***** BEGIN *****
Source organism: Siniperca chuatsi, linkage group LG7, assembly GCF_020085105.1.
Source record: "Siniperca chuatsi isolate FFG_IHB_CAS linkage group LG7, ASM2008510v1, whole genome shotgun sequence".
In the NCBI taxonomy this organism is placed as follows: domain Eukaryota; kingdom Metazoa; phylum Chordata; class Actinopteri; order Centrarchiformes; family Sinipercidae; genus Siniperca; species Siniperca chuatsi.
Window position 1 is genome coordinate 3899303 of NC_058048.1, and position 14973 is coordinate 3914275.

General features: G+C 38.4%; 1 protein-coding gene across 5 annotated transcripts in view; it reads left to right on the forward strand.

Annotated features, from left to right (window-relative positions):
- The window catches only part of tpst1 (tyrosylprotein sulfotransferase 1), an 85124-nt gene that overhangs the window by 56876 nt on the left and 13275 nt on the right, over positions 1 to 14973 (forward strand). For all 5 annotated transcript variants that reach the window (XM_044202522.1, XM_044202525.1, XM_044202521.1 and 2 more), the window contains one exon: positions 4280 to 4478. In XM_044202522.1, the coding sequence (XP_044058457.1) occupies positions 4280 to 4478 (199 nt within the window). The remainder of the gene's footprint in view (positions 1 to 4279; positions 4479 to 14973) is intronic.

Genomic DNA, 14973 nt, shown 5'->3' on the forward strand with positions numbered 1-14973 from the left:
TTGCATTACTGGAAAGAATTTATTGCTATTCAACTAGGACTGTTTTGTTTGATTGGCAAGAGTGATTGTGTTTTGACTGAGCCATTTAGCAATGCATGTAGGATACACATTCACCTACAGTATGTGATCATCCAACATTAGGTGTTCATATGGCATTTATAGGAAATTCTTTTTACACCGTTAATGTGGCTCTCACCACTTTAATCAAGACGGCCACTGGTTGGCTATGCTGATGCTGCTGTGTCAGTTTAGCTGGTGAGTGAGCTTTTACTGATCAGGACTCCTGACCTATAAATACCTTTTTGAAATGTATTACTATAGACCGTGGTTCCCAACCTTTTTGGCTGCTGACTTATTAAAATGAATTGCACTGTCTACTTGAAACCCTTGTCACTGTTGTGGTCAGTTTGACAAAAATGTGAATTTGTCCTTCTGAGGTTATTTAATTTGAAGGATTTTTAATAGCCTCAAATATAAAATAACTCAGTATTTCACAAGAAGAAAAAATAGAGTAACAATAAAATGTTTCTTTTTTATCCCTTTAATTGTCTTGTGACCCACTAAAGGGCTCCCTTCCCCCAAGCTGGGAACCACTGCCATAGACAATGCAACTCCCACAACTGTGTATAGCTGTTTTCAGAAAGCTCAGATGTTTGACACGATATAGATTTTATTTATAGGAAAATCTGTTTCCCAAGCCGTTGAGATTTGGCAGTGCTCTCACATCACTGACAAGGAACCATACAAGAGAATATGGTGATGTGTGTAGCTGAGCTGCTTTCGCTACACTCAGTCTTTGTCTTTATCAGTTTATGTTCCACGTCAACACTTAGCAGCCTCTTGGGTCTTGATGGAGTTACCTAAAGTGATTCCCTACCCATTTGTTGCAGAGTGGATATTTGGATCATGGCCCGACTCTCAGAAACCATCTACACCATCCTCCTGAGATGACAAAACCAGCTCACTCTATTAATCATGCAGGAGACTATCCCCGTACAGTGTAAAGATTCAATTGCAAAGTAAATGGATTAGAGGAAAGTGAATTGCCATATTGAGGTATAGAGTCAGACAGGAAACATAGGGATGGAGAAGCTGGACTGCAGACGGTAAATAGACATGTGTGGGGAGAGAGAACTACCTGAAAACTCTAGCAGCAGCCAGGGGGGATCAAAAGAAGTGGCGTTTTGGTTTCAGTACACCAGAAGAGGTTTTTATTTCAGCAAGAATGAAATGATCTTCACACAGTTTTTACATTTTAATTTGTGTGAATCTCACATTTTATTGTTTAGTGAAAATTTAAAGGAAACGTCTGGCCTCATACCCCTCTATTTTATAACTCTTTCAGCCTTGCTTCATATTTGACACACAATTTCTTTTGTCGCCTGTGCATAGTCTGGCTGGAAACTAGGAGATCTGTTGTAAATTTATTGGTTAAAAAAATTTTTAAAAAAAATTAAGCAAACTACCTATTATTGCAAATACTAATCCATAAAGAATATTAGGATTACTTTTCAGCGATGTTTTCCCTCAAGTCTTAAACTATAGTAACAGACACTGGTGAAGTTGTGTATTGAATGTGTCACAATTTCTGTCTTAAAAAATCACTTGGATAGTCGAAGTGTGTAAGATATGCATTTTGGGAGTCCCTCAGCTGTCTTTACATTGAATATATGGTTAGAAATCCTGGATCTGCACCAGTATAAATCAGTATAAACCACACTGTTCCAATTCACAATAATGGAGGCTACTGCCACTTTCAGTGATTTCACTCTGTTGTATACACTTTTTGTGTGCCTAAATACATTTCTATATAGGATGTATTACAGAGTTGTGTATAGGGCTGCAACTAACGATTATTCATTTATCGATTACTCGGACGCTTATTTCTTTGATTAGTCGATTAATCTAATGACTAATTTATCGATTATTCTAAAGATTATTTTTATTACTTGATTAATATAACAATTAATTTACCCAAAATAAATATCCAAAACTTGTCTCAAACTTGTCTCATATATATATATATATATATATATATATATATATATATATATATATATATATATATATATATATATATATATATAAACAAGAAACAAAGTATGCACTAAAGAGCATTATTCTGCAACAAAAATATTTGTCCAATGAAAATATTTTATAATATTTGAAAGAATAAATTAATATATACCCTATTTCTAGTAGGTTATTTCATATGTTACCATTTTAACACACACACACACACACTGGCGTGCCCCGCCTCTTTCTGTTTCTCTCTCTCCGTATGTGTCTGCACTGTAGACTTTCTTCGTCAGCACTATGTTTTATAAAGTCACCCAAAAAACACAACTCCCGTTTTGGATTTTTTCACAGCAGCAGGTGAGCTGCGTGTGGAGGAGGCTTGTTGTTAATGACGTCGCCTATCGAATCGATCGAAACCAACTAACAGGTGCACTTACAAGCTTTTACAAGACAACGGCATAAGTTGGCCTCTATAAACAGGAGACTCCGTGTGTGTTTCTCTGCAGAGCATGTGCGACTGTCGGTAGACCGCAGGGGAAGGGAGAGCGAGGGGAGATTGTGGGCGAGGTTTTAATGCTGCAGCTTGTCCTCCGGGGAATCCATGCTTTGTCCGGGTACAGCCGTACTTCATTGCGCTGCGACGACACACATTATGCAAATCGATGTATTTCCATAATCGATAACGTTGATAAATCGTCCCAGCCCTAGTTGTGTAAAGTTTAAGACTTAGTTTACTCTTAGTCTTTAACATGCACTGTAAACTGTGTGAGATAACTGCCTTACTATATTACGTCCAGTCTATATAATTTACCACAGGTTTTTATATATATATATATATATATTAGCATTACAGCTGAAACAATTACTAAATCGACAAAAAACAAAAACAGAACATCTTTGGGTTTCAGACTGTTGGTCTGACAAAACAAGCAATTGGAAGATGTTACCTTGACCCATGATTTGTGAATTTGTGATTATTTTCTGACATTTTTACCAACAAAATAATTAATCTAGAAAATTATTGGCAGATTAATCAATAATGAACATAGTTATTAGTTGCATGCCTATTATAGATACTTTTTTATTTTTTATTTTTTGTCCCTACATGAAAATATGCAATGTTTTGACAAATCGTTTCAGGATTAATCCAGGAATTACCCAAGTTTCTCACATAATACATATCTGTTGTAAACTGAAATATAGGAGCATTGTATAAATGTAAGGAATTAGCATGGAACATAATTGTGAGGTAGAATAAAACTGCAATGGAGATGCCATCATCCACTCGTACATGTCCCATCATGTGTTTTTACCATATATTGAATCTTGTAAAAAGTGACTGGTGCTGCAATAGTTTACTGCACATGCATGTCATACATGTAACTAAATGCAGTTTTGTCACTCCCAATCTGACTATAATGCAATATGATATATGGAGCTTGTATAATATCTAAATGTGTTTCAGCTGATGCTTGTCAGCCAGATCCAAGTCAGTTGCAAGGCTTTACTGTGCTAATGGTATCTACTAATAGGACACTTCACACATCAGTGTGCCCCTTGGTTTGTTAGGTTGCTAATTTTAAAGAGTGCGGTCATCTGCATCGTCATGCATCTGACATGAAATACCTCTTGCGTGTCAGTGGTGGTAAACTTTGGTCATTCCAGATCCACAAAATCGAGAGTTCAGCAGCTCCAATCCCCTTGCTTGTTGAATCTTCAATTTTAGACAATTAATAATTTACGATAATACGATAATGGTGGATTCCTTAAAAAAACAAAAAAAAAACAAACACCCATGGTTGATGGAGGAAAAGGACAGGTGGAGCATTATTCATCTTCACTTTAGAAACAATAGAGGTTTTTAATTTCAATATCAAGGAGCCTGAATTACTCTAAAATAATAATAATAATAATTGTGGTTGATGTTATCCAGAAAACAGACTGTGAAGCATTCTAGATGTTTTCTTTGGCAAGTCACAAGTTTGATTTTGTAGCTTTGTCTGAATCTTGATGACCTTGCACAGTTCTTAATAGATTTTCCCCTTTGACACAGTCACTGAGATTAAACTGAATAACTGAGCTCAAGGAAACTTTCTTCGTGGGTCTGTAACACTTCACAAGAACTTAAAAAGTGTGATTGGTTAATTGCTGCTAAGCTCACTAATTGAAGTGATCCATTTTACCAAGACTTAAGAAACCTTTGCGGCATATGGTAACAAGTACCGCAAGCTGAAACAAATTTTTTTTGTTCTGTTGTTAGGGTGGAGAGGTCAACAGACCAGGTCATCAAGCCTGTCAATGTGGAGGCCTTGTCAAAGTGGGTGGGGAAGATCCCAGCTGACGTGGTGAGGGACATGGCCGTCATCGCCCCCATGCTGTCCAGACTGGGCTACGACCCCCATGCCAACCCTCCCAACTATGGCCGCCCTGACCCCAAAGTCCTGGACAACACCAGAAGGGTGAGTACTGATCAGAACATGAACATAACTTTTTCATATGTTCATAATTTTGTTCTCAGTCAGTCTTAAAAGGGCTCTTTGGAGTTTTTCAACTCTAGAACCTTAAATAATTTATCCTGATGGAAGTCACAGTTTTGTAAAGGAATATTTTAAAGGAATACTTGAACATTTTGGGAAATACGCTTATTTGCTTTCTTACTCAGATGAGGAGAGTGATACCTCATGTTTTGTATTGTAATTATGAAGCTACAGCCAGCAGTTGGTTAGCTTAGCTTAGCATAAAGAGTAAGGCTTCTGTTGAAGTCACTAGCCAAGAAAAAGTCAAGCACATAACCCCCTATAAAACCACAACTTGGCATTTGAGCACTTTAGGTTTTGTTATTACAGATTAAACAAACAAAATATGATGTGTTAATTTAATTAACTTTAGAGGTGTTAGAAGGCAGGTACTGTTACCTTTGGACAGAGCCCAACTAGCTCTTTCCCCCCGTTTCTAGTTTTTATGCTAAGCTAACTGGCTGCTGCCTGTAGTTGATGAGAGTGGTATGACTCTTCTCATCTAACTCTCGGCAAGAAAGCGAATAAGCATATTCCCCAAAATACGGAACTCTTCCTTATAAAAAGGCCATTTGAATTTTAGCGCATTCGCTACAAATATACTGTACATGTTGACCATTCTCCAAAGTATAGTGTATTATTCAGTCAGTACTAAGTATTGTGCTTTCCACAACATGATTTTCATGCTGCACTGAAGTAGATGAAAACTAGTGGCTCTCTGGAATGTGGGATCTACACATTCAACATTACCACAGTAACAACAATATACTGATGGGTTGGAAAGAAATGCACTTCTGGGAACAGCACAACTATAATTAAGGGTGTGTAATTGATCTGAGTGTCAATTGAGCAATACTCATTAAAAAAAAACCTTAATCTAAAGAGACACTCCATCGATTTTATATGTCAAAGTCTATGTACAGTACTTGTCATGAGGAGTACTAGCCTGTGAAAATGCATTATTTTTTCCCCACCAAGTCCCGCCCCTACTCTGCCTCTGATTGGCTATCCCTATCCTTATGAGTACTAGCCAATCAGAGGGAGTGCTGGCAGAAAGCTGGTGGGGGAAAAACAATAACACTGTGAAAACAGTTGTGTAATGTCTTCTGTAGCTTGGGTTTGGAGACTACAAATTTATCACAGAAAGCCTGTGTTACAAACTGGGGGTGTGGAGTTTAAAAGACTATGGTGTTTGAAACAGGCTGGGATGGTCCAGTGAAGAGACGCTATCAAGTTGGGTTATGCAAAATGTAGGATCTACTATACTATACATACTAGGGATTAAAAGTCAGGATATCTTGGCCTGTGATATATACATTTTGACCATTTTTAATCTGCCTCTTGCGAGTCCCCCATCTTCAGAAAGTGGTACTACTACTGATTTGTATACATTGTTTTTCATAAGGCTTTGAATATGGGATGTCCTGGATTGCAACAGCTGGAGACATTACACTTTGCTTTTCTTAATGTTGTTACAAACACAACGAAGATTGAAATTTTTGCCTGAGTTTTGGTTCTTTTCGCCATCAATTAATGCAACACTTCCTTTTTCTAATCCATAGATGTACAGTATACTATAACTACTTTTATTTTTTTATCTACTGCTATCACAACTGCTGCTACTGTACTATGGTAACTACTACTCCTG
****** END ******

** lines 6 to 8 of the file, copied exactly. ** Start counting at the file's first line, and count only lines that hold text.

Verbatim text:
Annotated features, from left to right (window-relative positions):
- The window catches only part of tpst1 (tyrosylprotein sulfotransferase 1), an 85124-nt gene that overhangs the window by 56876 nt on the left and 13275 nt on the right, over positions 1 to 14973 (forward strand). For all 5 annotated transcript variants that reach the window (XM_044202522.1, XM_044202525.1, XM_044202521.1 and 2 more), the window contains one exon: positions 4280 to 4478. In XM_044202522.1, the coding sequence (XP_044058457.1) occupies positions 4280 to 4478 (199 nt within the window). The remainder of the gene's footprint in view (positions 1 to 4279; positions 4479 to 14973) is intronic.

Genomic DNA, 14973 nt, shown 5'->3' on the forward strand with positions numbered 1-14973 from the left: